The harder question is what if you WANT to check for the “plastic” DL?  After all, the point of the new system is to catch terrorists, etc.  The information from the initial application is sent to a central location to be checked against all kinds of security databases.

Our employment lawyers tell us that so long as you implement this as a policy that applies to everyone or to a specific category that makes sense (and is not unlawfully discriminatory) that should be OK.

But really, when you think about it, if the person fails the security database check, we hope that someone with a badge is following up to remove that person to a more secure location . . .

If you have particular questions, we have employment lawyers here to help you.

Other laws of note

Early Retiree Reinsurance Program:

HHS recently released interim final rules outlining the Early Retiree Reinsurance Program established by the health care reform legislation adopted in March.  This is important for any employer that provides health benefits to early retirees (retirees between the age of 55 and 64).  The new rules require plan sponsors to apply for and be approved for the Program prior to submitting any claims for reimbursement from the federal government.  Plan sponsors of plans covering early retirees may begin applying June 1, 2010, regardless of whether they currently have a claim that would be eligible for reinsurance.  Given the limited availability of funds, HHS may stop accepting applications at any time.  Therefore, it is important that interested plan sponsors apply early.  Contact Susan Freed (SusanFreed@davisbrownlaw.com), one of our health lawyers, for details.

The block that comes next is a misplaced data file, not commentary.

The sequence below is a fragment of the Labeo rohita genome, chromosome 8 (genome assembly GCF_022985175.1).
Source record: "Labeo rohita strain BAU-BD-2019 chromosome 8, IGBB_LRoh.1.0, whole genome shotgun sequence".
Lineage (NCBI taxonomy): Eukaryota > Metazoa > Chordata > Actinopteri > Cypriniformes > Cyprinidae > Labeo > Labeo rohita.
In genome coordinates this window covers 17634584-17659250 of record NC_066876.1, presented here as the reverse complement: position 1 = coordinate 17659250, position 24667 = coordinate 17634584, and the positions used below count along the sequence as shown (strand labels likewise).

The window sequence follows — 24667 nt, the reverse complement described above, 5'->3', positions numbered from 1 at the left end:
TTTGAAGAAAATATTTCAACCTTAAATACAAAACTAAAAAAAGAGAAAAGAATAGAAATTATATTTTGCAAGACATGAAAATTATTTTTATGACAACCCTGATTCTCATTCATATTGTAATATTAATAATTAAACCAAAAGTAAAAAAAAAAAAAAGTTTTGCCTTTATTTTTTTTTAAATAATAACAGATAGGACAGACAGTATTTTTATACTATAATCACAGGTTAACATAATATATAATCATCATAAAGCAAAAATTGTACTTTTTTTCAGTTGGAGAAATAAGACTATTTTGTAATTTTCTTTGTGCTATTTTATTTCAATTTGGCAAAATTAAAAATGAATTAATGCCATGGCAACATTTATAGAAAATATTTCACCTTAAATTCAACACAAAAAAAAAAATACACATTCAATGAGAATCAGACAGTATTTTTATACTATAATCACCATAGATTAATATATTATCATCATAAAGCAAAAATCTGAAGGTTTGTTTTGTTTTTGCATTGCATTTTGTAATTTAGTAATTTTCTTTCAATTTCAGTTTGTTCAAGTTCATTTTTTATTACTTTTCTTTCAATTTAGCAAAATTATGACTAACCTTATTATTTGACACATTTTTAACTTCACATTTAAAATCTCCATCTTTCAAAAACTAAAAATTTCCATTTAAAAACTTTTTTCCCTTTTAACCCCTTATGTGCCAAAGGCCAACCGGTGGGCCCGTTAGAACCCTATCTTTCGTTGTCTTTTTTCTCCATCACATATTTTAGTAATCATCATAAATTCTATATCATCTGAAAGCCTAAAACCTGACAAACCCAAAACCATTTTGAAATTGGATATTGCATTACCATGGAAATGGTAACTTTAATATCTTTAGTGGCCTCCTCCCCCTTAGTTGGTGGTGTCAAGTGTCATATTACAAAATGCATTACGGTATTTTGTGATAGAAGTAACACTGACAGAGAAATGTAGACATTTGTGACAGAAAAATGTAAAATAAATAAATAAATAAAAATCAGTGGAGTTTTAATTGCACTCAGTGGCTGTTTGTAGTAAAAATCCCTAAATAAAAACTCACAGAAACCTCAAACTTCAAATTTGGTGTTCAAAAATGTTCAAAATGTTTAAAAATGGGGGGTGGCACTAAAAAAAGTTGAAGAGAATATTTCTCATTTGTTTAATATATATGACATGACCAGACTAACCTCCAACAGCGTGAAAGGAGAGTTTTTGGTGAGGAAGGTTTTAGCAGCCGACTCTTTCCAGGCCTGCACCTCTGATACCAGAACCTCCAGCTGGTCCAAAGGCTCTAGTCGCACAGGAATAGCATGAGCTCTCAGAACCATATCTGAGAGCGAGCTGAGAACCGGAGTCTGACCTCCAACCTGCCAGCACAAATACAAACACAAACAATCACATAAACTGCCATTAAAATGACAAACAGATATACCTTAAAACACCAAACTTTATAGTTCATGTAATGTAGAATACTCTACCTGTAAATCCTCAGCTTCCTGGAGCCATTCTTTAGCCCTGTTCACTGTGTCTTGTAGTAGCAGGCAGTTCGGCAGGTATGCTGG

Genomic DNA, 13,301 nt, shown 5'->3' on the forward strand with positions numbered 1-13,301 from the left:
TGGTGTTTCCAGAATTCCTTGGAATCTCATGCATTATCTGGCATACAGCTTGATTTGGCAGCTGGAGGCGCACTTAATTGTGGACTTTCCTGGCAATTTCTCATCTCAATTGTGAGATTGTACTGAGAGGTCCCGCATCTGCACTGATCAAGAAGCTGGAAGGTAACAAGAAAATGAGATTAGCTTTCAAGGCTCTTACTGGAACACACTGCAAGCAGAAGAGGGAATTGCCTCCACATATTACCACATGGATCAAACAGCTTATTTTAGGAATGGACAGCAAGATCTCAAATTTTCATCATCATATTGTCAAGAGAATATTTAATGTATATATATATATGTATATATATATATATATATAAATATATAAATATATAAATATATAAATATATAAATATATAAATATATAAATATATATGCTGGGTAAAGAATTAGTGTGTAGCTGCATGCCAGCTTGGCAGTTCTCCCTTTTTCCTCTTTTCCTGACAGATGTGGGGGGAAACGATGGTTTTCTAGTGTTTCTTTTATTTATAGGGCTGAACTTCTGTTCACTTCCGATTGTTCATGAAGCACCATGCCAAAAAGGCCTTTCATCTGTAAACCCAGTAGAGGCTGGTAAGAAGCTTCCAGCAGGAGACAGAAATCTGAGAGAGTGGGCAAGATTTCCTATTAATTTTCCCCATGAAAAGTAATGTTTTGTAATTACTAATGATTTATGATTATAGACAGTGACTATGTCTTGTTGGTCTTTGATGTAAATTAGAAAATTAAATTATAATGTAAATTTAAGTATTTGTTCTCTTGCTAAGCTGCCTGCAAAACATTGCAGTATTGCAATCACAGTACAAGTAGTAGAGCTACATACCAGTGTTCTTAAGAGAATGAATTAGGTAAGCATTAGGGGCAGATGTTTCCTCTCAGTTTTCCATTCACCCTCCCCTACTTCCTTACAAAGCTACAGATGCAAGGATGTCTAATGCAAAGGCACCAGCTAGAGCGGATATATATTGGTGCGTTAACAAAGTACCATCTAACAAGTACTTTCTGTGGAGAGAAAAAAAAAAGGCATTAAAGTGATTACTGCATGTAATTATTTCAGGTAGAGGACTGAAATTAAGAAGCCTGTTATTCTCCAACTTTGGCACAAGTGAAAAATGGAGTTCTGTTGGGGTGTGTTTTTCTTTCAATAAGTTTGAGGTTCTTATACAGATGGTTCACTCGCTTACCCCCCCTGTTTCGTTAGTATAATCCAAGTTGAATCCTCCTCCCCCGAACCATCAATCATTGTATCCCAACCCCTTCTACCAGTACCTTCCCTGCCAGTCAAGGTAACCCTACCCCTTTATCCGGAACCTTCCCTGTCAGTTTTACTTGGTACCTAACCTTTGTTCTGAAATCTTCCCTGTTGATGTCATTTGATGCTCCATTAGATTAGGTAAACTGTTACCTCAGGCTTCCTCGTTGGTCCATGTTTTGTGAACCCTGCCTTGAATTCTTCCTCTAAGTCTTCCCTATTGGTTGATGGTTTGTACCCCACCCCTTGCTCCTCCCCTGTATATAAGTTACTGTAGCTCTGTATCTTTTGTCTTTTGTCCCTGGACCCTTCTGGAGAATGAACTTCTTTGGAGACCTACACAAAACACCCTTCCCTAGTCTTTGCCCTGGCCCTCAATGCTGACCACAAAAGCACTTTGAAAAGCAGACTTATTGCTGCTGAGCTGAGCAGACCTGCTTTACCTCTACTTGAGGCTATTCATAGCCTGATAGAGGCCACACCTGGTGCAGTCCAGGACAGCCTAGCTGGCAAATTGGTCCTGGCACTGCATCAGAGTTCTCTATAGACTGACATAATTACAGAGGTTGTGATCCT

For small tax-exempt entities:

Until recently, tax-exempt organizations that had annual gross receipts of $25,000 or less had no Annual Information Return (Form 990 series – an exempt’s equivalent of an annual tax return) filing obligation.  Under the Pension Protection Act, however, even these smaller exempt organizations now must file an electronic “e-postcard” return with the IRS, or risk having their exempt status automatically revoked by statute.  Failure to file an e-postcard for 3 consecutive years will result in this automatic termination.   The e-postcard filing is very simple, and is done over the Internet.  For calendar year organizations whose 3rd skipped filing year ended December 31, 2009, their exempt status will be revoked May 15th.  Exempts that operate on a fiscal-year basis will have a later deadline depending on their required filing date, which is generally the 15th day of the fifth month after their fiscal year ends.  Contact Bill Boatwright (WilliamBoatwright@davisbrownlaw.com), one of our tax lawyers, for details.